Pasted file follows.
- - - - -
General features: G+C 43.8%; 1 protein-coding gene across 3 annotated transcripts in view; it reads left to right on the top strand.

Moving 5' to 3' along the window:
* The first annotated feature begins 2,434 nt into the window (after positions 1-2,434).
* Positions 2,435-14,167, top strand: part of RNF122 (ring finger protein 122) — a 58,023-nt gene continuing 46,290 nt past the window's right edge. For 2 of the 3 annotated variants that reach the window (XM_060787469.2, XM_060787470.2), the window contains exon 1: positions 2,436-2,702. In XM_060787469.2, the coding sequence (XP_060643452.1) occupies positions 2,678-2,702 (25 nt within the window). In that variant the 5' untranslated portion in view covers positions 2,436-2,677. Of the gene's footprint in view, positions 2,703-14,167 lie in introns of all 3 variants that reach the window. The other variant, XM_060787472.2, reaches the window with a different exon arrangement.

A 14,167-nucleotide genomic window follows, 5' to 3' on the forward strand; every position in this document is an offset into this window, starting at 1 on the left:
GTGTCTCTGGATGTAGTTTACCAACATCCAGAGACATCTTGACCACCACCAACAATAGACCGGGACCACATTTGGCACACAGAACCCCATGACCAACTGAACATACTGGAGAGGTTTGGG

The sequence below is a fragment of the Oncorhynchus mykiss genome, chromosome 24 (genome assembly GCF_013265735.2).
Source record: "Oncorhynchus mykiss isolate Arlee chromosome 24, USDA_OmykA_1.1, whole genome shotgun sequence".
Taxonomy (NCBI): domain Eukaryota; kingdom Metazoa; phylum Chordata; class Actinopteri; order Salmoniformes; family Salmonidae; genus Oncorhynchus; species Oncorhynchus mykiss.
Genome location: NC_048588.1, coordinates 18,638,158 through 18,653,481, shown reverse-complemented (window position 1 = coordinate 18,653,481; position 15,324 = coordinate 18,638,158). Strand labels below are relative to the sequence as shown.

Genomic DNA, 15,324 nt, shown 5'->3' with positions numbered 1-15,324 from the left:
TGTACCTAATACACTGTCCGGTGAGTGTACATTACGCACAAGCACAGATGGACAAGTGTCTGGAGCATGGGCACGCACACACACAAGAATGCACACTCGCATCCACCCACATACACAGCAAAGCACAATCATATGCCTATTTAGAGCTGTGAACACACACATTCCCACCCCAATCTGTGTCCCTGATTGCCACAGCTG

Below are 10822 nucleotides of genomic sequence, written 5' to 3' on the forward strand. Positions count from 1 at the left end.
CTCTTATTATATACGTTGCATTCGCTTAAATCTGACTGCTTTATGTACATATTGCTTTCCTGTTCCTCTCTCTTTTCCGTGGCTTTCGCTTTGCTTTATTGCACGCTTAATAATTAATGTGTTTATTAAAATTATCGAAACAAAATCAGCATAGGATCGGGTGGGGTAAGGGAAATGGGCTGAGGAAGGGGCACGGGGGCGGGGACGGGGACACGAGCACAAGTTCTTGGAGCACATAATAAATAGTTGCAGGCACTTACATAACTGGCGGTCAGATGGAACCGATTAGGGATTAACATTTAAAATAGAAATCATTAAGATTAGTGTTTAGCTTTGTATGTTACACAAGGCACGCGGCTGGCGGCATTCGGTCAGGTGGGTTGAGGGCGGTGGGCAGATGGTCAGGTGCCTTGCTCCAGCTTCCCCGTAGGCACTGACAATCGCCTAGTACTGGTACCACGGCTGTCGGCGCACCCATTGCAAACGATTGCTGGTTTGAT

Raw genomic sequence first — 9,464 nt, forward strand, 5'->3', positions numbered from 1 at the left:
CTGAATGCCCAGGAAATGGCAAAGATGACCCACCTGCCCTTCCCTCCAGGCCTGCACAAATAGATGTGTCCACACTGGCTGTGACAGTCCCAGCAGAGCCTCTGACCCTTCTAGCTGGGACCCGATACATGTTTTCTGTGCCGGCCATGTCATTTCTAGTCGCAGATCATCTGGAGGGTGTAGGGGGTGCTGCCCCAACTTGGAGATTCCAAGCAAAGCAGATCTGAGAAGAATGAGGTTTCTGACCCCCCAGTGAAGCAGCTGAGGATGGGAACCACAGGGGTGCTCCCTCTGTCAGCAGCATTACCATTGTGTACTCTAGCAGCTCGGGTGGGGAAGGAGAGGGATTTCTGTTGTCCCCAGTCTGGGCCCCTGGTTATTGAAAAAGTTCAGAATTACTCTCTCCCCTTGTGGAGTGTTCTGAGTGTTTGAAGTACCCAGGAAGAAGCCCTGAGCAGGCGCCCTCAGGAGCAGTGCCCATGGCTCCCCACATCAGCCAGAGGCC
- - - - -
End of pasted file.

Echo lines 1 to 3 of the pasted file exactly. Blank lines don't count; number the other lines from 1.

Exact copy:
General features: G+C 43.8%; 1 protein-coding gene across 3 annotated transcripts in view; it reads left to right on the top strand.

Moving 5' to 3' along the window:
* The first annotated feature begins 2,434 nt into the window (after positions 1-2,434).